Healthcare Transaction

All posts tagged Healthcare Transaction

Home Health Acquisitions On the Run

by admin on September 15, 2020 No comments

Home health acquisitions private equity transactionBy: Jeff Cohen

Home health agencies everywhere have become the favorite targeted acquisitions of “the financial world.”  Apparently, there is one seminar that every buyer attended convincing buyers or all kinds (buyers with money, buyers without money, buyers in the private equity space) that:

  1. HHAs are ripe for aggregation because the industry is disaggregated; and
  2. HHA owners lack business sophistication necessary to bring their businesses to the “next level.”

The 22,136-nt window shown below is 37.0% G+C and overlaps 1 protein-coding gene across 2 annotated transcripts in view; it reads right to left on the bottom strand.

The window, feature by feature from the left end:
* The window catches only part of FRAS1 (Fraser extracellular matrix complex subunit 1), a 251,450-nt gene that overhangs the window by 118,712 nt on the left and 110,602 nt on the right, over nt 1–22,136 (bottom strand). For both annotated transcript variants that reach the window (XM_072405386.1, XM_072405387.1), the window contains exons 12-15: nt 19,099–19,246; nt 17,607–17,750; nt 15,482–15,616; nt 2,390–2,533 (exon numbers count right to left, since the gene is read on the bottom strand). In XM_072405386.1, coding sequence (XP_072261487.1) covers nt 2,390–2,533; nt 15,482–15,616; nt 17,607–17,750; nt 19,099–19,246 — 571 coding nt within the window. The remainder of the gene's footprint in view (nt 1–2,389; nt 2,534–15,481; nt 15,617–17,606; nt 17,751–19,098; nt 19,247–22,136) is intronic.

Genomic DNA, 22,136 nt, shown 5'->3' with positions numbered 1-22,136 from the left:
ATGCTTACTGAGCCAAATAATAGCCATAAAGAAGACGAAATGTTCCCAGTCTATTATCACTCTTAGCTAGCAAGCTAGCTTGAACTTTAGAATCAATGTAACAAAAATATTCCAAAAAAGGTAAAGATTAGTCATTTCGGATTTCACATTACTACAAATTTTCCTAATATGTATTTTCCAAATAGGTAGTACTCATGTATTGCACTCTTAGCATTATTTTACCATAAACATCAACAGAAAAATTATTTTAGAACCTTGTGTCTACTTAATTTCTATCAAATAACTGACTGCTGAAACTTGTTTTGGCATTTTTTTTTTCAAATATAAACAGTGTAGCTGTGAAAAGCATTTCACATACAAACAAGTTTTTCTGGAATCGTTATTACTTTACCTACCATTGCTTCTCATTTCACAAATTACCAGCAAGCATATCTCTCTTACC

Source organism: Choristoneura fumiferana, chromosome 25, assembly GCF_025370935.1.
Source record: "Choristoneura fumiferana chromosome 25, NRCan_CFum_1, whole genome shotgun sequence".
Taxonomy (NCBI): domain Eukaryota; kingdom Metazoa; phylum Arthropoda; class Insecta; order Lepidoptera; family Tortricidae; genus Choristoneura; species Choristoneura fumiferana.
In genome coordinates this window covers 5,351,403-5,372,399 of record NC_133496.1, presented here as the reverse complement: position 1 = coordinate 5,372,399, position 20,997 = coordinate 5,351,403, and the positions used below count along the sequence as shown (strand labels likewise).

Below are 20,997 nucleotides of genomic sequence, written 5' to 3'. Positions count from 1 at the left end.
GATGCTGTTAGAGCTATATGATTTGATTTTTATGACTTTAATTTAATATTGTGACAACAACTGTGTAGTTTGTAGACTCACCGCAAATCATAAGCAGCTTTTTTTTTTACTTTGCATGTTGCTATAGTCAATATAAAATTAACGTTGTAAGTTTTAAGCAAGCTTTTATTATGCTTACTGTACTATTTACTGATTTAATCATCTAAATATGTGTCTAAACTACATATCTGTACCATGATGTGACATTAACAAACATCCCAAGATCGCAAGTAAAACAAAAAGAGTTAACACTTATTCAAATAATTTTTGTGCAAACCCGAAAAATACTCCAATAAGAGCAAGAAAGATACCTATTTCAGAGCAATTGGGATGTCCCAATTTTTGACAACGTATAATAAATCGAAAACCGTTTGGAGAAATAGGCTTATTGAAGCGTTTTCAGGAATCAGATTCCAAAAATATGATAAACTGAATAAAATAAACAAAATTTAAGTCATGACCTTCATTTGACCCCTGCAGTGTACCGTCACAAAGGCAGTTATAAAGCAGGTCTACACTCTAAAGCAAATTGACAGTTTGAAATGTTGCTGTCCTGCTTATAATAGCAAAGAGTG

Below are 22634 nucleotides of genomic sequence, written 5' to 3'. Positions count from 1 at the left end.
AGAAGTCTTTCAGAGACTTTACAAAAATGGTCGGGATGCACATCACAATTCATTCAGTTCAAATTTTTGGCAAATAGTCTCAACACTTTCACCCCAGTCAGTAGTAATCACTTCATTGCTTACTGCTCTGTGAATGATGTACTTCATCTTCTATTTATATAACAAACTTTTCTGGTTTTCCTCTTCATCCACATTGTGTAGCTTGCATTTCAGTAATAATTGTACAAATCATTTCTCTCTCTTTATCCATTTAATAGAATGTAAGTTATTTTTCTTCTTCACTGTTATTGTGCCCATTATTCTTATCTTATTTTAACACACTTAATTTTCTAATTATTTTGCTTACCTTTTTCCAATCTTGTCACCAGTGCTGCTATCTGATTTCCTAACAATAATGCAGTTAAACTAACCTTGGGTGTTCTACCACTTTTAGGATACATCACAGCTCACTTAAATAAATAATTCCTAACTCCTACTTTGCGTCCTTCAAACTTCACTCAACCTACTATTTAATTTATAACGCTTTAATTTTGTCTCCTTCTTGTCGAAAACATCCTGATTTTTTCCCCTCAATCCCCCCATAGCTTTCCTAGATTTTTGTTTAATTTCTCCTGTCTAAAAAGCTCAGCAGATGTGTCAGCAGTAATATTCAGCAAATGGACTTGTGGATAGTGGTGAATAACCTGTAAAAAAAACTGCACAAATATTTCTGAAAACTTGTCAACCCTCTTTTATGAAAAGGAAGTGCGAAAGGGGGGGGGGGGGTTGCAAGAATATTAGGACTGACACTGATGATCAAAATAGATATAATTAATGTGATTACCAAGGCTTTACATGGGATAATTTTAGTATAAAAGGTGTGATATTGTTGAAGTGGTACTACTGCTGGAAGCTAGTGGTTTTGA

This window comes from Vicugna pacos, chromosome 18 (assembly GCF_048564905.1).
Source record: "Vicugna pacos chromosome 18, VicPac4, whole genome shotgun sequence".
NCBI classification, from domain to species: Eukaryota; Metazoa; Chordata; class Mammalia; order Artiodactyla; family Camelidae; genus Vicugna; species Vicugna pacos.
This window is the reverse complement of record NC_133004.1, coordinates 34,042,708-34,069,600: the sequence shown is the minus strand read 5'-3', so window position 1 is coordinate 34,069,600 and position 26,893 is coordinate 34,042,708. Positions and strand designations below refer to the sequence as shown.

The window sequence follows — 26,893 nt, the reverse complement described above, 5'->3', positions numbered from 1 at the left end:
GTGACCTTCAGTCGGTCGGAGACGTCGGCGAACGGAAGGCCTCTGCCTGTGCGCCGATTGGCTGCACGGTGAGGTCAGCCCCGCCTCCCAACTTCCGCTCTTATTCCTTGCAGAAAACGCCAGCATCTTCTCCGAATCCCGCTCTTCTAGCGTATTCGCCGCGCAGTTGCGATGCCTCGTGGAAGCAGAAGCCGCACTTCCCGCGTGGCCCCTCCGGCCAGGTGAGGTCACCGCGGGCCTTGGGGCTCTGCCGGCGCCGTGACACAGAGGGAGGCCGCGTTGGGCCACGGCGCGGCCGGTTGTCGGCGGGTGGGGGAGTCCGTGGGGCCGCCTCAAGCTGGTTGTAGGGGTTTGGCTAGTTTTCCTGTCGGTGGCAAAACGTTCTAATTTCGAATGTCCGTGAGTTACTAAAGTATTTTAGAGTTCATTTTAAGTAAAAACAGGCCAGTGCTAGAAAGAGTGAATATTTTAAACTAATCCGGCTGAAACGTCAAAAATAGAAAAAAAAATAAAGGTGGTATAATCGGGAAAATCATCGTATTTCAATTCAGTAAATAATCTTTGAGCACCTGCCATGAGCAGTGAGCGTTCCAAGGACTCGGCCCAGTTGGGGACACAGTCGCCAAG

Unfortunately, some of the buyers lack any true industry experience and are looking at acquisition targets solely from a financial perspective.  They’re looking principally at business financials and nothing else.  And, worse yet, they’re not focused on the centrality of operational expertise.  All of which can come crushing down on the head of seller financed acquisitions.  In other words, if the buyer is paying the purchase price over time, the seller is effectively financing the transaction because the purchase proceeds are (in theory) coming from seller operational profits. This may make the transaction possible, but operations will ensure company profitability and growth, which is gonna drive seller interest.